Lesser Known Tactics to Increase Microsoft SharePoint Performance
Directly out of the box, SharePoint possesses powerful tools to encourage and facilitate document sharing and data visualization. Unfortunately, not all of them arrive activated. Some quick and easy manipulation of a few basic settings can deliver increased SharePoint performance.
Regular SharePoint users will occasionally notice reduced performance due to the number of documents stored on servers. This number will grow along with the user base and frequency of use. It is common for those unfamiliar with the nature of high volume data storage to assume that, regardless of the amount of data being stored, the servers and the network can handle a limitless demand for bandwidth. A high level of storage and regular demand for access will certainly diminish overall performance. One way to limit the impact of all that activity would be to divide user and database traffic. This can be accomplished by separating front-end servers from SQL servers, either by separating physical servers or via virtual LAN’s. Isolating additional, specific kinds of traffic will help to improve performance; for example, adding a server dedicated to servicing search inquiries. This method is particularly effective at reducing traffic to front-end servers, often achieving a 70% reduction during index operations.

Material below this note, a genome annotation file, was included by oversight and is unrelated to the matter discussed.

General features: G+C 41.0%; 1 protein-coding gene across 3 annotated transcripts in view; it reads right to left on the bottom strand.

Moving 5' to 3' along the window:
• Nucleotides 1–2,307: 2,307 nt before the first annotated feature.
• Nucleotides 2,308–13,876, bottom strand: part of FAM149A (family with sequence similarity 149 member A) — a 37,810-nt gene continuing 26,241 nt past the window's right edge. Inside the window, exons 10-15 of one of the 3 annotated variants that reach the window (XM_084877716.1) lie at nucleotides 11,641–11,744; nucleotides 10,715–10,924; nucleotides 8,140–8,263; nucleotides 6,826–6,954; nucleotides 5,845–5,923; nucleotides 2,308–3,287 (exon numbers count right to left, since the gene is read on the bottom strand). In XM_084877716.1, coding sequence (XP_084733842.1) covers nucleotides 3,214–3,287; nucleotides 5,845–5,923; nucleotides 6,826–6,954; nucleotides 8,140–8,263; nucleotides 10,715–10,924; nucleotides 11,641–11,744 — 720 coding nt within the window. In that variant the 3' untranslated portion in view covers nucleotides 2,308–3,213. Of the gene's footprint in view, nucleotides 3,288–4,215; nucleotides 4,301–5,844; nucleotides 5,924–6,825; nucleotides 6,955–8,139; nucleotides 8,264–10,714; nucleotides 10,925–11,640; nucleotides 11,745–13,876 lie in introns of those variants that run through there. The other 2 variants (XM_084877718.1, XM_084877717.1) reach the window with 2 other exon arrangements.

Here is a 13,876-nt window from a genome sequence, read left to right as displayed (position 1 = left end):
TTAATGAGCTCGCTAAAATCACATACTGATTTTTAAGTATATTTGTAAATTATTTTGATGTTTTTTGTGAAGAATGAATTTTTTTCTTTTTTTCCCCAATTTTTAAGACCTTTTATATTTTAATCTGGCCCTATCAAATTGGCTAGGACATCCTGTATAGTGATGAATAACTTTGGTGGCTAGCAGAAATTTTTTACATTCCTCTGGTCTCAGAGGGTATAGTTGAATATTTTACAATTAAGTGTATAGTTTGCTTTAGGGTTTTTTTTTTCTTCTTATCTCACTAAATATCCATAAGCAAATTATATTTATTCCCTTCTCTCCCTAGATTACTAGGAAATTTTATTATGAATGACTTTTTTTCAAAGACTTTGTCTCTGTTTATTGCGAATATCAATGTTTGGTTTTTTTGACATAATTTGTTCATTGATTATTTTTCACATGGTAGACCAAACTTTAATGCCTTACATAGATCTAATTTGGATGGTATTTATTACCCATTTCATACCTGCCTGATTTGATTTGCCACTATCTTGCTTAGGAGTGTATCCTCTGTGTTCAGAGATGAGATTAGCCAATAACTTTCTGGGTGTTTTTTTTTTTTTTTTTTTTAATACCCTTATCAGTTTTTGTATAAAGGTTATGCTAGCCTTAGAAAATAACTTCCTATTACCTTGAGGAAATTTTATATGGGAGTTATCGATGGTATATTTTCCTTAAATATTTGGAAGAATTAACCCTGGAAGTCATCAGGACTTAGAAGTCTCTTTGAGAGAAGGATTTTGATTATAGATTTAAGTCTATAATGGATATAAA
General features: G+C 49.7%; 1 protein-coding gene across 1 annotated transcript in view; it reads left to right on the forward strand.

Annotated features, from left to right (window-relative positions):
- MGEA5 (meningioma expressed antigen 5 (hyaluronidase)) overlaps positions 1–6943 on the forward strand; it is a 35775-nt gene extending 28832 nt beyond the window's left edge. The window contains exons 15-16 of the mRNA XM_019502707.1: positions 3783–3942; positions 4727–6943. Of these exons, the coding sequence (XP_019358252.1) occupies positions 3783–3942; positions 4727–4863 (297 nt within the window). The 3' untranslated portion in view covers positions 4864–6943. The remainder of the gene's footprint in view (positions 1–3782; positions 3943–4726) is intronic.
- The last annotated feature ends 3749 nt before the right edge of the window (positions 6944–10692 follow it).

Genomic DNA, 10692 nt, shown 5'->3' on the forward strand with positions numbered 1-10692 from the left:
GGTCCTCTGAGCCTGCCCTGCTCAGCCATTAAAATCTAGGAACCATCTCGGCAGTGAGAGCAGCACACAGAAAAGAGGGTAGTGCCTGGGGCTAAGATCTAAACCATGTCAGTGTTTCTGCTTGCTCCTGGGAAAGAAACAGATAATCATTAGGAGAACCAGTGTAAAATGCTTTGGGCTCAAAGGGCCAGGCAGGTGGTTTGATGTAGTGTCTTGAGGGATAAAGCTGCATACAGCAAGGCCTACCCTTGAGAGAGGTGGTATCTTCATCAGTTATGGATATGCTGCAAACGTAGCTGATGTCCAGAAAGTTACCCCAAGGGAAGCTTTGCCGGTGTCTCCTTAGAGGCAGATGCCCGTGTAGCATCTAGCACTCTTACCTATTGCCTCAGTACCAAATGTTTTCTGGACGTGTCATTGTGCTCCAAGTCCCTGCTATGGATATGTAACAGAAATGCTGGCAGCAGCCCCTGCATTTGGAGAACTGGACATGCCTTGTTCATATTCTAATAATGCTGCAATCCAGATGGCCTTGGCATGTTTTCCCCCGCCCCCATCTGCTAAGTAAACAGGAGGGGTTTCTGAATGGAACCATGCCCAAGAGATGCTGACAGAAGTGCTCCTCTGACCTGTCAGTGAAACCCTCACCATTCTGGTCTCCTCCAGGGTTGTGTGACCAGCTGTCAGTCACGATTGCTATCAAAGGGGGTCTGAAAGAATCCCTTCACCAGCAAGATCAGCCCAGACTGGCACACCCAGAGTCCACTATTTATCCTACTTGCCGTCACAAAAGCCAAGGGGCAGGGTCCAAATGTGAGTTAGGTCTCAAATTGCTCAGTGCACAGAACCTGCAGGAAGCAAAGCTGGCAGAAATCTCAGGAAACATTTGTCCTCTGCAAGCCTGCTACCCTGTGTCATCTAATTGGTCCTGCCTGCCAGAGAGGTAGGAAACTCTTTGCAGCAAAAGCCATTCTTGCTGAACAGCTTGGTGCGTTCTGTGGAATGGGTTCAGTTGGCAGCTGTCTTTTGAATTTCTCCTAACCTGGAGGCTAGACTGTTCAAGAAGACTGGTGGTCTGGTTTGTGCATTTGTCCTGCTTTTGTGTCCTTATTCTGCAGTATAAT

Monitoring automatic SQL activities can help improve performance. SQL grows a database at a predetermined percentage rate of total database size. During these growth cycles, new data is incapable of being saved. Customizing the regularity of the growth cycles can increase performance according to the specific needs of the servers. Planning for regular defragmenting will also improve response time. These events need to be planned ahead of time as they preclude the writing of any new data during the defragmenting process.
Caching the most commonly accessed data and documents so they are pulled from memory will reduce calls to the databases and increase speed for less frequent searches. It’s also important to divide up cache access for different users. Those who require larger cache profiles can have access to everything they need, maintaining high performance levels for all users while not allowing the caches to become bloated. Caching large files or other documents to be displayed on community web pages can make accessing the page for all users.
In the end, SharePoint developers have a huge number of options and settings to adjust, either drastically or incrementally, to improve SharePoint performance. The individual user permissions can be altered for the benefit of that particular user, or central options can be shifted to improve the experience of every user. Out of the box, SharePoint does a great job helping a team stay on the same page. Customizing some small, lesser-known settings, however, can provide optimal performance available for a business.